Negri (or Negro), Francesco

Negri (or Negro), Francesco an Italian Reformer noted for his philological attainments, was born of a noble and ancient family in Bassano, in the Venetian territory, in 1500. Gifted with an active and penetrating mind, he became an excellent student. He entered the Order of Benedictines. The principles of the Reformation preached in Germany and Switzerland penetrating Italy at this time, Negri came forward as one of the first to adopt the new doctrines, and promptly abandoning his order, he went to Germany, joined Zwingliand accompanied the great Swiss Reformer to the conferences of Marburg in 1529, and assisted at the Diet of Augsburg in 1530. Negri defended with eloquence the famous Protestant profession of faith known under the name of the Confession of Augsburg, He afterwards returned to Italy; but that country offering no security to the preachers of the Reformed doctrines, he went back to Germany. He stopped some time at Strasburg, then at Geneva, and finally settled at Chiavenna, a small village of the Grisons, where he married, and became the teacher of a school. His small salary scarcely sufficed to support his family. It appears that he attempted to better his position by going again to Geneva; but he was not more fortunate than before, and he returned to Chiavenna, where he died some time posterior to 1559. In his last years Negri departed from the theological platform of his old teachers, Luther and Zwingli, and embraced Socinianism. We have of his works, Turcicarum rerum commentarius (Paris, 1538, 8vo), translated by Paul Giovo: — Rudimenta grammaticae, ex auctoribus collecta (Milan, 1541), reprinted under the title of Canones gramnaticales (Peschiaro, 1555, 8vo): — Ovidii Metamorphosis in epitomen Phalencis verasibus redacta (Zurich, 1542; Basle, 1544): — Traygdia de libero arbitio (Geneva, 1546, 4to, and 1550, with additions). This singular dramatic allegory upon one of the most disputed questions between the Catholics and the Reformers is rare and recherche; the denouement of the piece is the triumph of Justifying Grace over king Free- Will, who is beheaded, and over the pope, who is recognised as Antichrist. The drama was translated into French under the title La tragedie du roi Franc-Arbitre (Villefranche [Geneva], 1559, 8vo). We also have of Negri's works, De Fanini Faventini ac Dominici Bassanensis morte, qui nuper ob Christum in Italia Romani pontificis jussu impie occisi sunt, brevis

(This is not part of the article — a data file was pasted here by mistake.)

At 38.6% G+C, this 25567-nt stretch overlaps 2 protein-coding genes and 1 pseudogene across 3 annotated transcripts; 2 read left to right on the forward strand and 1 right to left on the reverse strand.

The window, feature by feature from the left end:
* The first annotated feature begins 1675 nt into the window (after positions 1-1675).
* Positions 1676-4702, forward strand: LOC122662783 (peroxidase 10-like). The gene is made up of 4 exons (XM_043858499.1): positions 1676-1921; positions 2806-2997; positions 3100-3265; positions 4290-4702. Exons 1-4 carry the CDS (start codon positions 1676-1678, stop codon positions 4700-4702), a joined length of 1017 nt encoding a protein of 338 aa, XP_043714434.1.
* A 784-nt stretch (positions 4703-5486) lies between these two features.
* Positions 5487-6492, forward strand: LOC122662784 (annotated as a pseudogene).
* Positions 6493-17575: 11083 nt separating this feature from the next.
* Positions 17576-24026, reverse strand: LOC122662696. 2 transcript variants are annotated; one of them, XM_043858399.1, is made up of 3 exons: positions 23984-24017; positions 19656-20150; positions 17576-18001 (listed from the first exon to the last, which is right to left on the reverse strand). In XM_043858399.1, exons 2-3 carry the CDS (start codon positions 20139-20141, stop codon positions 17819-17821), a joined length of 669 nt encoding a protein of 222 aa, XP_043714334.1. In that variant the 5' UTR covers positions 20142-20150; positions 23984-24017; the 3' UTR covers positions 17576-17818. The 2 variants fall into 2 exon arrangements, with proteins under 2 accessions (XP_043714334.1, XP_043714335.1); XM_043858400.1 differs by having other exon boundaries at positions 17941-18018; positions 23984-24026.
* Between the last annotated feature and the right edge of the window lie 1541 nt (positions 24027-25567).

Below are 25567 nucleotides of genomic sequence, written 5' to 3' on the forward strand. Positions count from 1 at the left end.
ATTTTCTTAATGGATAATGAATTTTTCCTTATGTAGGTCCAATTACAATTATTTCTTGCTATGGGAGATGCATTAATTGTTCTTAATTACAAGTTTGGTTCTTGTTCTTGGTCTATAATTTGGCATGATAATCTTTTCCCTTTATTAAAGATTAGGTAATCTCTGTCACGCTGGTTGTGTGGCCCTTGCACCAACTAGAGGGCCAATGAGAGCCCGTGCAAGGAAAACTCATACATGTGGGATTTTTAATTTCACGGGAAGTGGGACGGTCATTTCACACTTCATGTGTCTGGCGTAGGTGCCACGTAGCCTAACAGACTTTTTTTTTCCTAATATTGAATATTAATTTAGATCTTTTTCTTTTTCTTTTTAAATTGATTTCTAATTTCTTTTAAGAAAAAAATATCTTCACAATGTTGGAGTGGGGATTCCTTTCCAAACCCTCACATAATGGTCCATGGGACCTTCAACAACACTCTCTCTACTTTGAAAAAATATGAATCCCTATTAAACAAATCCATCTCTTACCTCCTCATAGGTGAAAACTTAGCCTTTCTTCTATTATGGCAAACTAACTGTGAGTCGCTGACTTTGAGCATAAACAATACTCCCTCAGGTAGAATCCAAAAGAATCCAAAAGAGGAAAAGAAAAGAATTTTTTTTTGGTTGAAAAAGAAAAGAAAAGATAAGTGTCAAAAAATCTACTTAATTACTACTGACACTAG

historia (Chiavenna, 1550, 8vo), one of his rarest and most curious books: — Historia Francisci Spierae civitatulani qui quod susceptam semel Evangelicae veritatis professionem abnegasset, in horrendum incidit desperationem (Tiibingen, 1555, 8vo). See Roberti, Notizie storico- critiche della vita e delle opere di Franc. Negri, apostata Bassanese del secolo xvi (Bassano, 1839, 4to); Dizionario istorico (ed. De Bassano); Brunet, Manuel du Libraire (Index); Hoefer, Nouv. Biog. Gen. 27:618, 619. (J.H.W.)

Topical Outlines Nave's Bible Topics International Standard Bible Encyclopedia Online King James Bible King James Dictionary

Verse reference tagging and popups powered by VerseClick™.